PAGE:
While the runtime is definitely the most important part of .NET, you can't do too much with it by itself. This is where the Base Class Library (or BCL) comes in. The BCL includes a lot of the plumbing of .NET, including the system types, IO, and functions for working with text. In addition to the BCL, there is the Framework Class Library (FCL). The FCL is an extended library that makes working with the .NET Framework practical and includes the following major pieces:
Most current applications involve working with databases, normally more than one. ADO.NET is the data access component of the .NET Framework and includes built-in providers for SQL Server, ODBC, OLEDB, as well as Oracle.
Windows forms are the .NET Framework method for building desktop-based applications. Windows Forms are simply a managed wrapper over the native Windows API, this means that you can write code for one version of Windows and it will run on other versions without issue all the way back to Windows 98 SE.
Windows forms applications do require the .NET Framework to run, which means that anyone who downloads your application, or any computer it is installed on, will need to also have the .NET Framework. The framework can be easily installed through Windows Update, and is completely free, but the download size can be troublesome for people with a slower connection.
ASP.NET is the part of the .NET Framework dedicated to building web applications. Using ASP.NET you can build everything from a small starter website to enterprise-level web applications. ASP.NET allows you to write web applications without the need for a scripting language, everything can be written in your .NET language of choice.
Since ASP.NET applications are simply rendering HTML for the browser, there is no requirement for the .NET Framework on the client. Chances are you have used a number of sites that have been written in ASP.NET and you might not even have known it.
With ASP.NET Web Services Microsoft has created a number of time-saving features to make it easy to quickly write and expose web services from your application. Just like the rest of .NET, ASP.NET Web Services can be written in any .NET language. Through the use of the Web Services Extensions (free download from Microsoft), you can also add support for the new and ever-growing list of WS-* specifications to your ASP.NET Web Services.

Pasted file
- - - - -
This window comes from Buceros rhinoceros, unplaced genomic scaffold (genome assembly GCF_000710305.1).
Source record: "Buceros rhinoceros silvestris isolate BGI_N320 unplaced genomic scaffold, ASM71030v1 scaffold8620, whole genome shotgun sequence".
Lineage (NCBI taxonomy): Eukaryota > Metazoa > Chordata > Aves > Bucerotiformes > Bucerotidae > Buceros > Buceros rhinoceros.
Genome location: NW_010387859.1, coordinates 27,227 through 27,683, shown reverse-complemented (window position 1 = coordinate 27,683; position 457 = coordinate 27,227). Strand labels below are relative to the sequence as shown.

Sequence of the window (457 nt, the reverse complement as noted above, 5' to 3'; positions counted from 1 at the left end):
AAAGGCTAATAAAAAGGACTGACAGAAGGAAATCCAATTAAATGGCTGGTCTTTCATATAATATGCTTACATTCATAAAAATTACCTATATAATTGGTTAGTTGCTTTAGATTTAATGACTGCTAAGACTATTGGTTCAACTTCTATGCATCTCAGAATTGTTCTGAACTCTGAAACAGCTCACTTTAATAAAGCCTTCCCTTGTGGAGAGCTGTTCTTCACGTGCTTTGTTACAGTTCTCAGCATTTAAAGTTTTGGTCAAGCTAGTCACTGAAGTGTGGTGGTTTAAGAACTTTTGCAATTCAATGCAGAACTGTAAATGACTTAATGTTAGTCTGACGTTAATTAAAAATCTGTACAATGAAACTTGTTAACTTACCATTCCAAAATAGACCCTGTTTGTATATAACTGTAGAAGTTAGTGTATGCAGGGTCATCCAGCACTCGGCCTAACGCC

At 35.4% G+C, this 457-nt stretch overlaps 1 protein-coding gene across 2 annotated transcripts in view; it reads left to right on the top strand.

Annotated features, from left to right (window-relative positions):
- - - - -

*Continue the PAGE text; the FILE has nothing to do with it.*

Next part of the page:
One of the benefits of the .NET Framework is the great tools that are available to the .NET developer. Visual Studio has long been considered one of the premier IDEs on the market and does a lot to increase developer productivity when working with the framework. There are also a large number of open source tools available for .NET, including many that mimic the tools available on other platforms. Some of these include nUnit for unit testing, nAnt for building projects, nCover for testing code coverage, nHibernate for object persistence, and much more.
This November, Microsoft will launch .NET 2.0, the first major revision of the .NET Framework. With this revision .NET will grow to include a large amount of new functionality, not just in ASP.NET, Windows Forms and the base library, but also with the addition of support for new language features like generics to the runtime. Microsoft has shown its commitment to this platform and will continue to build upon .NET for years to come. (There is already some public information available on the next version of .NET, which is code-named Orcas.)
Author's Note: Thanks to Dave Donaldson, Jayme Davis, and Jim Holmes for reviewing and providing valuable feedback on this article.
James Avery has been programming with Microsoft technologies for the last 7 years and has been working with .NET since the second beta release.